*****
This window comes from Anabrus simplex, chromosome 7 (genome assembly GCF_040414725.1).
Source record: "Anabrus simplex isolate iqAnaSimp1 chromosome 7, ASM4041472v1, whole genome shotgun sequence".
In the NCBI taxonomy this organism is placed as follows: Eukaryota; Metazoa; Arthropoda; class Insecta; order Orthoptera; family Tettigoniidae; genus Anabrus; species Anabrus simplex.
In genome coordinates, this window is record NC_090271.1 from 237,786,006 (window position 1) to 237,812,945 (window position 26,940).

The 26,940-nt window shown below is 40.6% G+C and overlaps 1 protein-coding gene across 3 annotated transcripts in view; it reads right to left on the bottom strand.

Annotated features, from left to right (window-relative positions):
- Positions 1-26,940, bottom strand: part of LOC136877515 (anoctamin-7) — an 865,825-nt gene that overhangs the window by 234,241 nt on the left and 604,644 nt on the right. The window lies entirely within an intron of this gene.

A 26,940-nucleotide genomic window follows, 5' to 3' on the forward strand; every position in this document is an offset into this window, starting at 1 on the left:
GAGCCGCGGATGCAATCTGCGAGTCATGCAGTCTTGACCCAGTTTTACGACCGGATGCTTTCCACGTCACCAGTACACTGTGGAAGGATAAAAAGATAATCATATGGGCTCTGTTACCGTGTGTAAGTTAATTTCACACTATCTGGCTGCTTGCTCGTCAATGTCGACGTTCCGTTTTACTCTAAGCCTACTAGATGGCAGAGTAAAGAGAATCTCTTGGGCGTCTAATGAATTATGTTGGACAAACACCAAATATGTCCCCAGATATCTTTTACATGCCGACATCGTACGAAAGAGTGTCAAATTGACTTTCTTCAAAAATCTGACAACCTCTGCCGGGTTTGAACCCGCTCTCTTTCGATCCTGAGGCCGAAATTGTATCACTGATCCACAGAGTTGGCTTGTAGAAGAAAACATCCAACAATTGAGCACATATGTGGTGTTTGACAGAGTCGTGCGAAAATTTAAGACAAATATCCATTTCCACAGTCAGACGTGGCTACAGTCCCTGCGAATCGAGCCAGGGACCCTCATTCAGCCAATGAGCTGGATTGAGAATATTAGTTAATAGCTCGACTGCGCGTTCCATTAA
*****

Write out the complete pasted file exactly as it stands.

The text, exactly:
This window comes from Anabrus simplex, chromosome 7 (genome assembly GCF_040414725.1).
Source record: "Anabrus simplex isolate iqAnaSimp1 chromosome 7, ASM4041472v1, whole genome shotgun sequence".
In the NCBI taxonomy this organism is placed as follows: Eukaryota; Metazoa; Arthropoda; class Insecta; order Orthoptera; family Tettigoniidae; genus Anabrus; species Anabrus simplex.
In genome coordinates, this window is record NC_090271.1 from 237,786,006 (window position 1) to 237,812,945 (window position 26,940).

The 26,940-nt window shown below is 40.6% G+C and overlaps 1 protein-coding gene across 3 annotated transcripts in view; it reads right to left on the bottom strand.

Annotated features, from left to right (window-relative positions):
- Positions 1-26,940, bottom strand: part of LOC136877515 (anoctamin-7) — an 865,825-nt gene that overhangs the window by 234,241 nt on the left and 604,644 nt on the right. The window lies entirely within an intron of this gene.

A 26,940-nucleotide genomic window follows, 5' to 3' on the forward strand; every position in this document is an offset into this window, starting at 1 on the left:
GAGCCGCGGATGCAATCTGCGAGTCATGCAGTCTTGACCCAGTTTTACGACCGGATGCTTTCCACGTCACCAGTACACTGTGGAAGGATAAAAAGATAATCATATGGGCTCTGTTACCGTGTGTAAGTTAATTTCACACTATCTGGCTGCTTGCTCGTCAATGTCGACGTTCCGTTTTACTCTAAGCCTACTAGATGGCAGAGTAAAGAGAATCTCTTGGGCGTCTAATGAATTATGTTGGACAAACACCAAATATGTCCCCAGATATCTTTTACATGCCGACATCGTACGAAAGAGTGTCAAATTGACTTTCTTCAAAAATCTGACAACCTCTGCCGGGTTTGAACCCGCTCTCTTTCGATCCTGAGGCCGAAATTGTATCACTGATCCACAGAGTTGGCTTGTAGAAGAAAACATCCAACAATTGAGCACATATGTGGTGTTTGACAGAGTCGTGCGAAAATTTAAGACAAATATCCATTTCCACAGTCAGACGTGGCTACAGTCCCTGCGAATCGAGCCAGGGACCCTCATTCAGCCAATGAGCTGGATTGAGAATATTAGTTAATAGCTCGACTGCGCGTTCCATTAA